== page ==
The Tomato brown rugose fruit virus (ToBRFV) will get a quarantine status (Q status), starting November 1. From that day on, a European emergency regulation will come into force, which includes that each case of the virus in Europe must be made public. The decision was made by the European Commission in July. For tomato and bell pepper, specific measures will apply, with introduction and movement of the virus in the EU being prohibited.
The allocation of a Q status to the ToBRF virus had been a matter of debate among virus experts for some time already, because taking strict measures doesn’t necessarily mean the virus will actually be eliminated. Destroying crops at companies affected by the virus is heavy-handed and costly – and the virus isn’t a danger to humans. This was a reason why the Netherlands Food and Consumer Product Safety Authority (NVWA) initially wasn’t a proponent of assigning a Q status.
Now, under pressure from several virus-free member states, a European-level decision was taken to assign Q status, in order to prevent the virus from spreading further. The successful elimination of the virus at infected German companies last year was taken into account when reaching this decision. In the Netherlands, a hygiene protocol is in place.
Obligation to report
The measures will be in force from November 1, both for bell pepper and tomato growers as well as breeding companies and young plant growers that work with one or both crops.
Growers will be under obligation to report. Upon infection with the ToBRF virus, they will have to report this to the NVWA in the Netherlands, or one of the designated organizations in other member states. Every member state then has the option to determine whether measures need to be taken upon discovery of the virus in production cultivation.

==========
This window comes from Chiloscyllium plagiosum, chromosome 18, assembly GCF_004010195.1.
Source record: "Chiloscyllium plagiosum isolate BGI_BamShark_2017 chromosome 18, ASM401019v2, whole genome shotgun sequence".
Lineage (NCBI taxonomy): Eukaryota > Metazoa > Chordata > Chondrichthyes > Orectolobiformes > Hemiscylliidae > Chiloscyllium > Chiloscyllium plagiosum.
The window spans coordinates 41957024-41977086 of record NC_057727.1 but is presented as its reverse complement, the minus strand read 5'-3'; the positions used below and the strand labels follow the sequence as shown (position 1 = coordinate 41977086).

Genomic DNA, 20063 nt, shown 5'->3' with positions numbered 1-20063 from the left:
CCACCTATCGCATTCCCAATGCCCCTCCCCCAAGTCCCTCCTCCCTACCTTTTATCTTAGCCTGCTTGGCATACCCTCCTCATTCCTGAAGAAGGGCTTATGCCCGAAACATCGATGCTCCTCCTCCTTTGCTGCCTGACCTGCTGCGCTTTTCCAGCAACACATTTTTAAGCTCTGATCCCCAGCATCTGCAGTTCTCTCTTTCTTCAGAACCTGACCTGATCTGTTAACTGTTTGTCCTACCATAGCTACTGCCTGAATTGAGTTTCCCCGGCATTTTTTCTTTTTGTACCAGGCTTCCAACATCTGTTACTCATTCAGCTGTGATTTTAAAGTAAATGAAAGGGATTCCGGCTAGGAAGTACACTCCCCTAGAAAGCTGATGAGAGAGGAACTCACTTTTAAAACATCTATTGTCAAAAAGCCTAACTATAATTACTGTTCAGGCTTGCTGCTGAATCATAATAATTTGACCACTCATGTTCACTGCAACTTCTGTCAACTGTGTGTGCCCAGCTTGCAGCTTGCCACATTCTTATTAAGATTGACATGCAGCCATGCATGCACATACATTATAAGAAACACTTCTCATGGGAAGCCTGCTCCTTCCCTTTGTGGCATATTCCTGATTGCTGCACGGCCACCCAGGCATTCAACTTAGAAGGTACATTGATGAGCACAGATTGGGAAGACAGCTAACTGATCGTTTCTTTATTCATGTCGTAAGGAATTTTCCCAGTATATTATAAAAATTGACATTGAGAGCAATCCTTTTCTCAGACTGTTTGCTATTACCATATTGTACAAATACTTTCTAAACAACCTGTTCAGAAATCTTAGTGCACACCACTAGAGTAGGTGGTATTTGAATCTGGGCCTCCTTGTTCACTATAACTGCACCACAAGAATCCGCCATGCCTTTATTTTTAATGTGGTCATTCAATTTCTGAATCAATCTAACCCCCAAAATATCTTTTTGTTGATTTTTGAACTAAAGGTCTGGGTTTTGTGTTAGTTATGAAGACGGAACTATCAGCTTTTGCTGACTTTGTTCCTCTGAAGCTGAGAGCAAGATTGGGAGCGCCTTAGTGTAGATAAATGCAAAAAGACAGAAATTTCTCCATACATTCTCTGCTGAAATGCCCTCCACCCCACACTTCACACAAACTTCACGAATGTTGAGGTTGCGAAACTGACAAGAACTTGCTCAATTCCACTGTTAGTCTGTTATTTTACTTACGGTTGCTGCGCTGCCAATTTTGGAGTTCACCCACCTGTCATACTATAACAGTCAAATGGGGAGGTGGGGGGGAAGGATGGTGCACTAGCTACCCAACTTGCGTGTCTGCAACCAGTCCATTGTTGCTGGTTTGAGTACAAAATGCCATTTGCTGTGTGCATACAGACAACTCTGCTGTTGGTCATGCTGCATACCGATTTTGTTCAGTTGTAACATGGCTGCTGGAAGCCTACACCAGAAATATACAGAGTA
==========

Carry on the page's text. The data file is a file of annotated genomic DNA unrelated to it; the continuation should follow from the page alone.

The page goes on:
Since last summer, NVWA has been carrying out inspections in the Netherlands to look for ToBRFV, at the request of the European Commission. More than a hundred tomato and bell pepper cultivation companies have been visited so far, with no infections having been found. According to international plant health organization EPPO, both the Netherlands and Belgium have the status ‘ToBRFV-free’.
This could be considered questionable, however, because there’s no obligation to report yet in Belgium and the Netherlands. The NVWA responded to the EPPO reports: “There are indications of a possible presence in the Netherlands, but the NVWA has not been able to confirm this.”
ToBRFV findings have been confirmed in countries including Italy, Mexico and Turkey in recent months. At a British tomato cultivation company in Kent, the virus was found in July. The greenhouse was emptied, and would remain so for 14 weeks. Tests in a Dutch laboratory confirmed that it was indeed the ToBRF virus.
A more recent report came in August from Arizona and California. That particular report is not yet found on the EPPO world map update. Plant virologist Bob Gilbertson with UC Davis reported that on imported tomatoes from Mexico, where the virus has been present since 2018, ToBRFV was found.
Additional lab tests
For breeding and propagation companies, the Q status naturally applies as well. Tomato and bell peppers seeds will need to be free of ToBRFV or originate from ToBRFV-free areas, both before entering the EU and before coming on the market. Thus, lab tests are needed. Laboratories in countries where seeds come from, like Peru, can expect busy times ahead.
The emergency regulation are in line with the new European Plant Passport, coming into force December 14, where extra emphasis will also be on traceability of starting material.
Plantum, the Dutch industry organization for companies from the industry for plant-based starting material, together with the European Seed Association, tried to get ‘testing upon arrival’ as an extra option, but this request has not been granted. With ‘testing upon arrival’, the checks would have been moved from the country of origin to the country of arrival.